Bangladesh’s Ban on Resource Hunting in Sundarbans Leaves Communities Facing Hardship

Environmental News from Bangladesh: 

  • The Sundarbans in the Bay of Bengal, the world’s largest stretch of mangroves, is a rich ecosystem of hundreds of species of flora and fauna. It’s also rich with natural resources for the communities living nearby but is considered an ecosystem under threat.
  • In a first-of-its-kind conservation effort, the Bangladesh government is implementing a complete ban on entry into the forest for three months, from July to August, which it says is the breeding season for the local wildlife.
  • The communities surrounding the mangroves, who depend on the forests for food and resources, say this ban will affect their livelihoods and push them into hardship.
  • Conservationists have also labeled the ban “inappropriate,” expressing concern about its timing — given that not all species here share the same breeding season — and its target, saying that tourists, and not local communities, are responsible for much of the pollution and disruption to the ecosystem.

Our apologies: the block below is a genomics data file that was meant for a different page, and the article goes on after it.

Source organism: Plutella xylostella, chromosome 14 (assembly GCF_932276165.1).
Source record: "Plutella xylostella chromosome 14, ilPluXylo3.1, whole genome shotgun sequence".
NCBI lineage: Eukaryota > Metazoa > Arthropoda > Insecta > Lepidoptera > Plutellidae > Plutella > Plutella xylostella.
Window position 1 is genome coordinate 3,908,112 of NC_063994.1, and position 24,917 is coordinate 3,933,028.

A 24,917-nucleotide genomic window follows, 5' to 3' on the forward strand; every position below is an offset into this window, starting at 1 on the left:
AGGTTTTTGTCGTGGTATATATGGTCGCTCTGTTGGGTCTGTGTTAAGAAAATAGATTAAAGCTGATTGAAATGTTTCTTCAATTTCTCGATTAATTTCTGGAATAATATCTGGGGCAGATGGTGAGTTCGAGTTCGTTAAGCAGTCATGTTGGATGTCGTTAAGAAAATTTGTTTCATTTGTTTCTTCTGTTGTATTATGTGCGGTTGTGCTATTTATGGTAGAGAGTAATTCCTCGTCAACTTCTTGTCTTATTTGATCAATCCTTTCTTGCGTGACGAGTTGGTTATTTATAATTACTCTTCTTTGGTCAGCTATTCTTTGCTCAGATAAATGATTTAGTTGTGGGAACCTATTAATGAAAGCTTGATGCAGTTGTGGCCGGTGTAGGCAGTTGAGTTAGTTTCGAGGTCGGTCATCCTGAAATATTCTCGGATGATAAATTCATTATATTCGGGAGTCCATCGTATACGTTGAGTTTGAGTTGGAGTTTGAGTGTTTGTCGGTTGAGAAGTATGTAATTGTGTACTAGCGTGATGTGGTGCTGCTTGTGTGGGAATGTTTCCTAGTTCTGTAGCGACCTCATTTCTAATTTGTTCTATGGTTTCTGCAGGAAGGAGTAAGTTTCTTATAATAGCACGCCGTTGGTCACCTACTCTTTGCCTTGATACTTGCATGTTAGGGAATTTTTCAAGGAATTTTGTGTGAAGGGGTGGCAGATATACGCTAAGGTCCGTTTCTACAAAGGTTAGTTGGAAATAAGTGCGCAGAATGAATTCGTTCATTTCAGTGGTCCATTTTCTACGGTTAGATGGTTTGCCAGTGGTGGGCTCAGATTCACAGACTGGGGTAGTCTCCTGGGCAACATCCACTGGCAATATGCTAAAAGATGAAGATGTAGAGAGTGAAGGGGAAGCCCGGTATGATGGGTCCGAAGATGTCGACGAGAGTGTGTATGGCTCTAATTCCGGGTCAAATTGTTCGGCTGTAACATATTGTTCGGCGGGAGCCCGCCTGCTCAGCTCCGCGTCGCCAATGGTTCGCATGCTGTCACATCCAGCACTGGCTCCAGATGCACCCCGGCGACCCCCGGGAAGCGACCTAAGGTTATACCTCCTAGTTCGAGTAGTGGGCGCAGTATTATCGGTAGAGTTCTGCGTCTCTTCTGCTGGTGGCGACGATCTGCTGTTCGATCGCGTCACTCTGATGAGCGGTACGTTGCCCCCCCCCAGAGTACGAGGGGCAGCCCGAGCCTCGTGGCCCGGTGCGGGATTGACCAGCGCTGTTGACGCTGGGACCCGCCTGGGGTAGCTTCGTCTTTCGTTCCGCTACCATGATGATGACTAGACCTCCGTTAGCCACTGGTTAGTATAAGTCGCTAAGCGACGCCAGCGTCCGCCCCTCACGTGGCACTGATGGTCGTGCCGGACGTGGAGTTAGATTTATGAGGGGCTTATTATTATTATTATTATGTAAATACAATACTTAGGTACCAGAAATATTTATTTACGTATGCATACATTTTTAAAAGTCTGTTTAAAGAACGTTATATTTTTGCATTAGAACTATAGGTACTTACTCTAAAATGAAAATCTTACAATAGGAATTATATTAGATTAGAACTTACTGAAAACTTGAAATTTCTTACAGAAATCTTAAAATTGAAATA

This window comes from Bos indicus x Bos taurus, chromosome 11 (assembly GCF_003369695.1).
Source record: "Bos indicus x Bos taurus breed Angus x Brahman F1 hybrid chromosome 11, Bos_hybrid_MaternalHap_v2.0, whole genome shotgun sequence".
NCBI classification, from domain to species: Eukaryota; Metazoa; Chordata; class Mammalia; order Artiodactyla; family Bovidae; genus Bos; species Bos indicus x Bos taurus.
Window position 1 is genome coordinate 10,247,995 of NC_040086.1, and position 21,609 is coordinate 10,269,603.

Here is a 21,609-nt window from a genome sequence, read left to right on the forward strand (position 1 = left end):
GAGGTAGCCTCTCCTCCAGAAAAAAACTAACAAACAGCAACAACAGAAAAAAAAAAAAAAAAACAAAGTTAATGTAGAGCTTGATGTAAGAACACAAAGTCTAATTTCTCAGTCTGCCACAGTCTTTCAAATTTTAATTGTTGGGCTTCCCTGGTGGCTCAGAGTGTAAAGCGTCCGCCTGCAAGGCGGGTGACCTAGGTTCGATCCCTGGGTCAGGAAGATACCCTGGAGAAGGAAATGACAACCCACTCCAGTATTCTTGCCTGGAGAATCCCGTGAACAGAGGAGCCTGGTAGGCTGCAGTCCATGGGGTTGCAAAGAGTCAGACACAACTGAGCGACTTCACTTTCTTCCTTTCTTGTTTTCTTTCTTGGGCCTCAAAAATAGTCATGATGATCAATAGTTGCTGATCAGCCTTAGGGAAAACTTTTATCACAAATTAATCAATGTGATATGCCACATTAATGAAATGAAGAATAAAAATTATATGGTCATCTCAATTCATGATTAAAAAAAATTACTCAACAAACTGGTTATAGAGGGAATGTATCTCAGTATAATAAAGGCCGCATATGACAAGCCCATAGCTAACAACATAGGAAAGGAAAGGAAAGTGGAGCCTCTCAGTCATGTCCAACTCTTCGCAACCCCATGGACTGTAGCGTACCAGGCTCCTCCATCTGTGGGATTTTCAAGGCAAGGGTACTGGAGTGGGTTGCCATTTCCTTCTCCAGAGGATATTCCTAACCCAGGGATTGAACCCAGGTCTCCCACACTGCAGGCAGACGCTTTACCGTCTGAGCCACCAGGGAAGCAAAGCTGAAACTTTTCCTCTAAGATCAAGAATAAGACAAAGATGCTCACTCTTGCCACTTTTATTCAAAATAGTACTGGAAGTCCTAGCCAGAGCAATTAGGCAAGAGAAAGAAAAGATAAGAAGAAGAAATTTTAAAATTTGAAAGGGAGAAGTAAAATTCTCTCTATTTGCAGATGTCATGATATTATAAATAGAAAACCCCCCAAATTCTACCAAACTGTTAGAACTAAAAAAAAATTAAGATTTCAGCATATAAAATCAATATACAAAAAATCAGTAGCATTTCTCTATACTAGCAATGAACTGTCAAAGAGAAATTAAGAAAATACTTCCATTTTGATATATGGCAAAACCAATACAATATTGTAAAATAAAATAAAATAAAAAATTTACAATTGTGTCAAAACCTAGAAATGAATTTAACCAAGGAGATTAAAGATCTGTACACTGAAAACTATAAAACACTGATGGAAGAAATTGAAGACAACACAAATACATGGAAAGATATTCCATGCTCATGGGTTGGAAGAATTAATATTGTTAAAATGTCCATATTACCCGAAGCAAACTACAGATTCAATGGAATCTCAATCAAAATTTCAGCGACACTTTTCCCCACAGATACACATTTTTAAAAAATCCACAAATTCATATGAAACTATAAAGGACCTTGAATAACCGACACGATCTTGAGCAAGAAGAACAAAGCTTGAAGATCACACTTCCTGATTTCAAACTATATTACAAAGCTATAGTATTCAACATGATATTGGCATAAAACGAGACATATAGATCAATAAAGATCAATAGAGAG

Bangladesh is set to implement a total ban on entry into the Sundarbans mangrove forest for three months starting June. This will apply not only to tourists but also to the communities that live around the forest.

The ban, which the Bangladeshi government plans to enforce for three months — June, July, and August — every year, is meant to ensure an undisturbed environment for wildlife during the breeding season, according to the government.

The Sundarbans, the world’s largest contiguous mangrove forest, form a unique habitat for more than 450 wildlife species, including Bengal tigers (Panthera tigris tigris), Ganges river dolphins (Platanista gangetica), Indian pythons (Python molurus), saltwater crocodiles (Crocodylus porosus), various monkey species, dozens of fish, and hundreds of birds. Three wildlife sanctuaries in Bangladesh — Sundarbans East, Sundarbans West and Sundarbans South — are enlisted as UNESCO World Heritage Sites. More than 330 species of trees, shrubs, and epiphytes make up the landscape of these rich mangrove forests.

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Source: Mongabay

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